Earlier this school year, I had a fellow staff member ask me if I wouldn’t write a column about medication and our students. I said I’d keep it in mind, and the time has come to grant that request!
It seems there are more and more students who are on some form of medication these days. There are all manner of reasons for this, most of them dealing with some form of Attention Deficit Hyperactive Disorder (ADHD). NBC News just reported that some studies show that 11% of all US children have a prescription for ADHD. And that number is climbing.
There is a lot of speculation on why this number is growing all the time, with much of the guessing trying to tie this into electronics and the great amount of time spent before them. However, some studies have also shown a 53% growth in adults taking these drugs. For so many of them, it’s a matter of, “Oh, that’s what’s been bothering me all these years!” Let’s face it; I don’t remember many kids being diagnosed with ADHD growing up. They were just labeled as hyperactive and they would grow out of it.
Getting a diagnosis for your child is a tough step. As parents, we want what is best for our kids, but it’s very difficult to take a step down that path because it’s almost like admitting your child is flawed. I’ve seen a lot of parents struggle with this decision. Honestly, nobody wants to medicate their child. So many people have told me that it hurts to have to “drug them up.”
On the other hand, I’ve heard from former students and from parents of students that pre-medication, some of these kids are suffering silently. They may act out a lot, and the hope is they’ll “grow out of it” without needing drugs. But many of these kids describe the difference once they are on meds as coming out of a claustrophobic tiny box into bright sunshine and open fields of green grass. Imagine being in that box all the time – wouldn’t you act out, trying to escape?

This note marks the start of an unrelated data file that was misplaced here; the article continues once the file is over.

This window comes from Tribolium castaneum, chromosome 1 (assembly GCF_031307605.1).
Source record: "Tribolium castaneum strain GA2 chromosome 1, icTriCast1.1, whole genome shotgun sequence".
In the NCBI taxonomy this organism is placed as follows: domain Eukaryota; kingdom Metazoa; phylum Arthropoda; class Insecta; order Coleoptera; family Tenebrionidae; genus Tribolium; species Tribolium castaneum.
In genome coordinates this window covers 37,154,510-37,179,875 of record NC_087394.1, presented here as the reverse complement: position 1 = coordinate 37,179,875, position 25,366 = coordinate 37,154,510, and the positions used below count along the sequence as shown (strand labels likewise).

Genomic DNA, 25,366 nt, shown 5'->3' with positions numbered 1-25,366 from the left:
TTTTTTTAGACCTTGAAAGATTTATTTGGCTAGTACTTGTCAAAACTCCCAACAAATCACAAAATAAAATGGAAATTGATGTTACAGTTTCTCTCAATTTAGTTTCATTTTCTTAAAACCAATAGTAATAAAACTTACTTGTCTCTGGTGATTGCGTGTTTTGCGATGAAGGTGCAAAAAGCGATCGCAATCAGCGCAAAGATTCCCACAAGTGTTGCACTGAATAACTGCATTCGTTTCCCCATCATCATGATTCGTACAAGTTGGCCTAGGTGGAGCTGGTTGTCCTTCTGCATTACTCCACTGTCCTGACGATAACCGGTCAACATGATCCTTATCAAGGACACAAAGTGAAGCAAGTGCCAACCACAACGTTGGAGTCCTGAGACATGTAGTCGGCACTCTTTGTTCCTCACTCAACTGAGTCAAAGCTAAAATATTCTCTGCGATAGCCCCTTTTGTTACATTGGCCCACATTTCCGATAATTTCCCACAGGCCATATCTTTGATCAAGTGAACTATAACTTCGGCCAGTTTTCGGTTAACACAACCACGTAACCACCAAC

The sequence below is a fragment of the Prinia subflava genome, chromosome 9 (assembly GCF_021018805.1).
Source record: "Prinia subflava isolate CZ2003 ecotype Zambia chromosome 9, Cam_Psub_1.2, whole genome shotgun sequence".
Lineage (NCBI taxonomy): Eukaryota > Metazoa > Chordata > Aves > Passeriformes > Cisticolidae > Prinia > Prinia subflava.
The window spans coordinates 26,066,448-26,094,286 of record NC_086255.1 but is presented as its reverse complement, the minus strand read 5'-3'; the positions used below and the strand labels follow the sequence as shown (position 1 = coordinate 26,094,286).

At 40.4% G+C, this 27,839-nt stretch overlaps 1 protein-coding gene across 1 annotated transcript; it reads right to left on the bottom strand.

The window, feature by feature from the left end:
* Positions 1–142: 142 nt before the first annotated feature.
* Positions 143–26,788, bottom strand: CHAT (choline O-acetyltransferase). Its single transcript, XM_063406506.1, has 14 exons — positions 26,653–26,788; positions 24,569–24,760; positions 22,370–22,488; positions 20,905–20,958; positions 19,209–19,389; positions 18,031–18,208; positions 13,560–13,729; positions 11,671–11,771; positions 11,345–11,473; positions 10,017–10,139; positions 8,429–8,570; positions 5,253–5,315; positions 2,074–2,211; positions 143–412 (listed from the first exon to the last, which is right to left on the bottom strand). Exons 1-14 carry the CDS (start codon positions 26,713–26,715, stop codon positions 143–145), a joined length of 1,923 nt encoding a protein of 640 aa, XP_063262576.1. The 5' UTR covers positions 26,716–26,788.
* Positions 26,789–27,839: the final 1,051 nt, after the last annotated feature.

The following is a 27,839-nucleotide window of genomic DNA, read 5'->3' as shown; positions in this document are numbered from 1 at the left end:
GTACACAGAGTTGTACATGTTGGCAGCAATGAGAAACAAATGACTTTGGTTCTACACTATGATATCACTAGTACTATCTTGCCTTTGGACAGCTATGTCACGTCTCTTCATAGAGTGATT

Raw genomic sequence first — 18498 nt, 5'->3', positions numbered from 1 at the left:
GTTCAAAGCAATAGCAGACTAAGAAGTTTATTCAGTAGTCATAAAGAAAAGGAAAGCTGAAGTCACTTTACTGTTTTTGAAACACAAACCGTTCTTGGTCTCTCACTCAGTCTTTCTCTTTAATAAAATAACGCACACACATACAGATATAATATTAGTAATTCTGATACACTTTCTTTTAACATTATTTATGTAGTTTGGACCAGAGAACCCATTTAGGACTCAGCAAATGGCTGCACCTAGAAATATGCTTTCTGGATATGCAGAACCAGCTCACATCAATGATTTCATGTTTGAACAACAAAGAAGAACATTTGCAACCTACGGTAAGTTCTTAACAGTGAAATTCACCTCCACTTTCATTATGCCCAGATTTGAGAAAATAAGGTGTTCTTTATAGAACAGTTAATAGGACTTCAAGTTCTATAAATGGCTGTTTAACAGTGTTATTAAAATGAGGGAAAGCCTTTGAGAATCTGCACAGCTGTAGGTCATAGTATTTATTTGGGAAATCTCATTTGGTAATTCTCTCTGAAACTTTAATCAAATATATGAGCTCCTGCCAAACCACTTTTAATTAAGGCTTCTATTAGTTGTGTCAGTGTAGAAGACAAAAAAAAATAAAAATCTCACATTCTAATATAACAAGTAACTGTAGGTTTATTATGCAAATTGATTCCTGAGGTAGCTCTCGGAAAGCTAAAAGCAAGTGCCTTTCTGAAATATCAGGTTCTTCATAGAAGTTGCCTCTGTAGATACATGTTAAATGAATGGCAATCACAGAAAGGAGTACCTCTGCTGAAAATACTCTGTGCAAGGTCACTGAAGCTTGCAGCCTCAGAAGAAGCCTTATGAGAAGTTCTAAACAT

Many students I teach lose focus; it’s part of the age. However, it’s become easier and easier to pinpoint those who are just daydreaming and those that can’t focus for more than the attention span of a goldfish without a superior effort. It’s no fault of their own; that’s just how their brains function. I’ve seen some amazing success stories of kids who were trouble and not doing well in school and then turning it around because they were out of their confinement and breathing fresh air (well, as fresh as air gets in middle school).
It also becomes apparent when a child who’s normally on medication suddenly isn’t. It’s a completely different person in front of you. I’ve had students who are generally well-behaved and get their work done suddenly turn into wild beasts who are disrespectful and defiant, all because they didn’t take that little pill.
Again, I can sympathize with the difficulty as a parent to take this step with children. However, there really is no stigma with being ADHD. In fact, it can help the student get some more help at school through a 504 Plan. I don’t see kids make fun of others because they have to take their medicine. I do see them shun those who can’t be a part of a civilized group without disruption.
It’s difficult too to get the dosage right, and it changes as the child grows and goes through puberty. We’re very understanding of that, and many parents ask us to keep an eye on things as dosages are adjusted so we can help pinpoint the right amount. We’re happy to help if it means the student can learn at an optimal level.
It’s disappointing when a child has a diagnosis and parents can’t keep to the responsibility to make sure the child takes the medication every day. Kids can be forgetful, but parents should not be on a continuous basis. We see more and more of this, and it’s disappointing that some kids miss out on a good education because of it. Sometimes there are health insurance issues, but these can be overcome with some effort.
All our staff want what’s best for the students. Sometimes it’s not an easy truth to swallow, but swallowing that little pill can make a huge difference in finding a path to success.
Word of the Week: This week’s word is polyphiloprogenitive, which means extremely prolific, as in, “The number of medications in the nurse’s office was polyphiloprogenitive, and Gratia could hardly keep track of them all.” Impress your friends and confuse your enemies!